Only 18% of the European Commission’s recommendations for economic reforms, aimed at paving the way to economic recovery, are actually implemented by the member states, according to a new study by the European Parliament.
Ahead of an EU summit that is expected to endorse the Commission’s 2014 country-specific recommendations, the study shows widespread reluctance among member states to implement what they have themselves agreed to.
The study looked at reforms in three areas – fiscal policies, macroeconomic imbalances and other policies such as labour market or financial stability. It then examines each country’s performance individually and lists the items in three categories – fully implemented (in green), serious work in progress (in yellow) and not implemented (in red).
The author of the study based his research on documents from the IMF, the OECD and the European Commission.
For the years 2011 and 2012, Belgium for instance showed a predominance of red, or recommendations that are not implemented. Those include reducing the budget deficit below 3% of GDP, shifting taxes from labour to “less growth-distortive taxes” and strengthening employment support for people with a migrant background.
Zsolt Darvas from the Brussels-based Bruegel think tank says he is “not surprised” by the results of the analysis.
“Countries typically follow what they think is the best to do. They consider what the Commission tells them, but if what the Commission wants is opposed domestically, it’s not surprising that countries are not interested in implementing them,” he told EURACTIV.
Belgium’s wage indexation
Belgium’s wage indexation system is a case in point. The European Commission wants the system “reformed in consultation with the social partners”, saying it leads to wage inflation and pushes low-paid workers out of employment. But the move has been resisted by the socialist government of Elio Di Rupo, who sees the Commission move as an attempt to scrap the country’s social laws.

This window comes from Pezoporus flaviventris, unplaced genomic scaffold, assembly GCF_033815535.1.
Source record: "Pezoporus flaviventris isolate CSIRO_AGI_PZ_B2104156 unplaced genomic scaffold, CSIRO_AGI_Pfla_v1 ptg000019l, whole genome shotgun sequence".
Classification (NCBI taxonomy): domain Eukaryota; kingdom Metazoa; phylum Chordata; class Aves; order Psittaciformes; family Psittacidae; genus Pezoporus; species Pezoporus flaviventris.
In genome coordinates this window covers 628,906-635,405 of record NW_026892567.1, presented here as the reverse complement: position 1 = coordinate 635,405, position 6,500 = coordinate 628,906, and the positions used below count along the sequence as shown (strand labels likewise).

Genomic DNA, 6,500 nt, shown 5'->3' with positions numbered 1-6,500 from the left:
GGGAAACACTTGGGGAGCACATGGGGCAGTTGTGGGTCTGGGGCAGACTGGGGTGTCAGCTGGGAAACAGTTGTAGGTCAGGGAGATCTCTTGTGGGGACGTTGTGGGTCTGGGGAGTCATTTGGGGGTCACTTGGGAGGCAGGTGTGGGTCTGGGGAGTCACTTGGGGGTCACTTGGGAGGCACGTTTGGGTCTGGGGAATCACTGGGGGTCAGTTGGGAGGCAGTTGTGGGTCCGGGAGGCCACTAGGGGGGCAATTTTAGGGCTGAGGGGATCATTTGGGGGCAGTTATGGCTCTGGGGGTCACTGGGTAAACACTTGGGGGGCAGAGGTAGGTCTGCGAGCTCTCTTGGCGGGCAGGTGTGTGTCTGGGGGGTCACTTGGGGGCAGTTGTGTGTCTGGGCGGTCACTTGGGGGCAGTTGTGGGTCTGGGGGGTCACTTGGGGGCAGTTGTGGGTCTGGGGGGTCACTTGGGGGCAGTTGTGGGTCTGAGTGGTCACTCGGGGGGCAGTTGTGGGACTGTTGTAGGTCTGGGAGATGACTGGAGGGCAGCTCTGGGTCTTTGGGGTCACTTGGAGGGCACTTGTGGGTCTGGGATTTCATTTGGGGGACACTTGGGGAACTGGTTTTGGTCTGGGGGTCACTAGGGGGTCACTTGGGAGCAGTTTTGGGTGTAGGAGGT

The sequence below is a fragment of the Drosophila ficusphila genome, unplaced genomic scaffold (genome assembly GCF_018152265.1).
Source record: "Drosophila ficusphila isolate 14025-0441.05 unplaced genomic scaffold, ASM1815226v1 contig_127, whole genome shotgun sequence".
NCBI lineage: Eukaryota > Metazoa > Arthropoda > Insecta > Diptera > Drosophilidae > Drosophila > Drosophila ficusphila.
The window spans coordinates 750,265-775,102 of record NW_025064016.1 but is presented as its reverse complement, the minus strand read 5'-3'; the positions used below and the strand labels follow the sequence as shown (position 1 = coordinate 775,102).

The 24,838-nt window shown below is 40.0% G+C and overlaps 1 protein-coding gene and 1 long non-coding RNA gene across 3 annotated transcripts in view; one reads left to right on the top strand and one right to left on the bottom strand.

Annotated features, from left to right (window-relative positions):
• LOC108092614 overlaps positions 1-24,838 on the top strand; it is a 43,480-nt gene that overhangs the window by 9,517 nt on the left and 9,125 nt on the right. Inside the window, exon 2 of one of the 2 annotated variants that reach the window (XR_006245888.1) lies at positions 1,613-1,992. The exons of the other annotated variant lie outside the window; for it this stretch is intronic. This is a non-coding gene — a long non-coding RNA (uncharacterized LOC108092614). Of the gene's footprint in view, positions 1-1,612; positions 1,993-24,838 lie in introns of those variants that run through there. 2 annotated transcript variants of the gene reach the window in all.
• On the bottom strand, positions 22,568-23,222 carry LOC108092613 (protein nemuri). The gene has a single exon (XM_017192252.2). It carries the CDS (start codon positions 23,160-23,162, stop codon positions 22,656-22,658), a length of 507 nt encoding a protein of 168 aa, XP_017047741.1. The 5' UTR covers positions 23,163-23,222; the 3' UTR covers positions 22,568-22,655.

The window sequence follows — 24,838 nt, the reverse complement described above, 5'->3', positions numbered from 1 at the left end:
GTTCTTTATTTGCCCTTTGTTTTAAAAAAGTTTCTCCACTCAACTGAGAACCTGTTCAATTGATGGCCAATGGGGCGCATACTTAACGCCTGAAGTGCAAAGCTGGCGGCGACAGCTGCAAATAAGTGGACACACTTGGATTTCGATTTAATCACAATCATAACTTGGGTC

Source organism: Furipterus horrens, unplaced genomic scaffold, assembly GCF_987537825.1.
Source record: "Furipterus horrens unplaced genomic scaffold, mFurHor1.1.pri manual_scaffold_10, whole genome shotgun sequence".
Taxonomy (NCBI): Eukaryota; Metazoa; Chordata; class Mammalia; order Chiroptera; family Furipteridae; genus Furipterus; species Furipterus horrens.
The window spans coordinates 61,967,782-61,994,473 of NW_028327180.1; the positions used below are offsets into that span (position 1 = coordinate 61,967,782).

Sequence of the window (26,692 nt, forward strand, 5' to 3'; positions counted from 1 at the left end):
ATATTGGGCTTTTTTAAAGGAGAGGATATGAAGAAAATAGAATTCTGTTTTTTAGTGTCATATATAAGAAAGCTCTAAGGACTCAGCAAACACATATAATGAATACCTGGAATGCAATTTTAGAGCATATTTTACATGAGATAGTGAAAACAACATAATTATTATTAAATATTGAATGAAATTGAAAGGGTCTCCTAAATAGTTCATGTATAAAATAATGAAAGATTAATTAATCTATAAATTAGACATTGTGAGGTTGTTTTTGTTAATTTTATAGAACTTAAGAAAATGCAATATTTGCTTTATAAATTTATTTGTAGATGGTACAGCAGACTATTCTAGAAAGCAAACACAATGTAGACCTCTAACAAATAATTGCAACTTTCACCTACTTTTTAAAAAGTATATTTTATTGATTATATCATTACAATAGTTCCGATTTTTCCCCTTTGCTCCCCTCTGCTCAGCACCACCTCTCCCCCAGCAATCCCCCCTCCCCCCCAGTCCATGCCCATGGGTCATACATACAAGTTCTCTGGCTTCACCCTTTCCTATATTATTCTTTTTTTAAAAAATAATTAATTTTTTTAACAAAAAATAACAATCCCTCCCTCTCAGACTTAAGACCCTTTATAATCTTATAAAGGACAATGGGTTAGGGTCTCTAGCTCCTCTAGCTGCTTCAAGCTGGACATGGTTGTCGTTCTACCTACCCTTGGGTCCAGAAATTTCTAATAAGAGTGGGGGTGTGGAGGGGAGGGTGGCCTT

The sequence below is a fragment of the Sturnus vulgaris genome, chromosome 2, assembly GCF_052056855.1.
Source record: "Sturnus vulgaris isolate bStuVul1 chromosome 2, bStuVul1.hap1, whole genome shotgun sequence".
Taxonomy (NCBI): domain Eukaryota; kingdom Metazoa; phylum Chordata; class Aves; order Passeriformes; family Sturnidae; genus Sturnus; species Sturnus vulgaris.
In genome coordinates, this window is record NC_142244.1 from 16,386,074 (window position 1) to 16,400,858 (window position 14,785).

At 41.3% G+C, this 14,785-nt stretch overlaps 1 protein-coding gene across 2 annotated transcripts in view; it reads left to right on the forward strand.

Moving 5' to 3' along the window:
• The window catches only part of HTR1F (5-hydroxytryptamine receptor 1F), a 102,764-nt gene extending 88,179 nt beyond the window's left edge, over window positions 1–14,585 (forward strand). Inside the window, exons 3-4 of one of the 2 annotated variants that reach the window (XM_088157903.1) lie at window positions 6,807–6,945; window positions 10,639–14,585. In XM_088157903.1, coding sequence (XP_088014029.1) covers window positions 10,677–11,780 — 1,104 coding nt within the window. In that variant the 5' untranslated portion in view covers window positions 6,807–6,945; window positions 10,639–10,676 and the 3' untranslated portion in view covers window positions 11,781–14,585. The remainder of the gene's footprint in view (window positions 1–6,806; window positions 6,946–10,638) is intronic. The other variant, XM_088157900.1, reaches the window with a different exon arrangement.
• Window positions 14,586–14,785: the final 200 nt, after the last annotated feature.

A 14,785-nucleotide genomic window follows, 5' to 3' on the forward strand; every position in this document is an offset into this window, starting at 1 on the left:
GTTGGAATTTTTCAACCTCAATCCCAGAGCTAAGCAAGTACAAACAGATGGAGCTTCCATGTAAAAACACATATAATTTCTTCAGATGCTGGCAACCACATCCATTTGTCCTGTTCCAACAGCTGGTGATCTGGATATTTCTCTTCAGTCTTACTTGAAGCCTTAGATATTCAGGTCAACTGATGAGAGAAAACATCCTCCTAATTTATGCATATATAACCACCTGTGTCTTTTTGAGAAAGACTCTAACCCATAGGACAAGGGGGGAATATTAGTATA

Although the EU executive deems that this specific measure undermines Belgian competitiveness, other interpretations have been heard, notably by the Belgian socialist party and among trade unions. According to a study by the European Trade union Institute (ETUI) published in March, Belgium is among the ten European countries where wages have not gone down during the crisis. For many, the Belgian automatic wage indexation is one of the factors “that helped avoid the worst”.
“If there’s a difference in opinion, the Commission proposes, the Council adopts, the Belgian government disagreed and that’s it,” Darvas commented. “After the release of the first draft of the proposal, many countries said that Brussels dictates them what to do and that instead they want to give orders to Brussels, there’s a general reluctance for taking recommendations from the Commission,” he said.
The European Semester: ineffective?
However, in the European Parliament, concerns are mounting that the lack of compliance with the Commission’s recommendations will in the end “weaken the economic governance and undermine economic stability in Europe,” a Parliament source said.
“If countries do not follow these recommendations, at some point we risk seeing serious problems on the deficit target, on the lack of competitiveness of the European Union. By not translating CSRs, these countries could at some point be sanctioned for not respecting the debt or deficit targets. Moreover, economic coordination is not only about debt and deficit. It’s also a way of making the Eurozone function as a common zone,” our source said, commenting the study.
But this view was not shared by the Bruegel expert:
“On fiscal policy, there’s a strong pressure for countries to comply because the stability and growth pact is now tough. On numerical targets, on how the budget should be adjusted, etc., countries will have to comply. On fiscal policy, it has to be better than on macroeconomic policies. I wouldn’t be surprised that, out of this study, the compliance for fiscal policies reaches 50-60%,” he said.
Darvas also stressed that the Commission tends to put more pressure on “weaker” countries such as Spain for the macroeconomic suggestions, and has much “more timid” requirements from a country like Germany.
The expert underlines that he had “no big expectations form the European Semester exercise” in general, drawing from different studies, including one drafted by Bruegel, which showed that national governments “do not consider much the Commission’s recommendations”.
“The whole exercise of the European Semester is overall useful because it triggers discussions, but if you look at how effective it can be, I have major questions whether it can really be so,” Darvas concluded.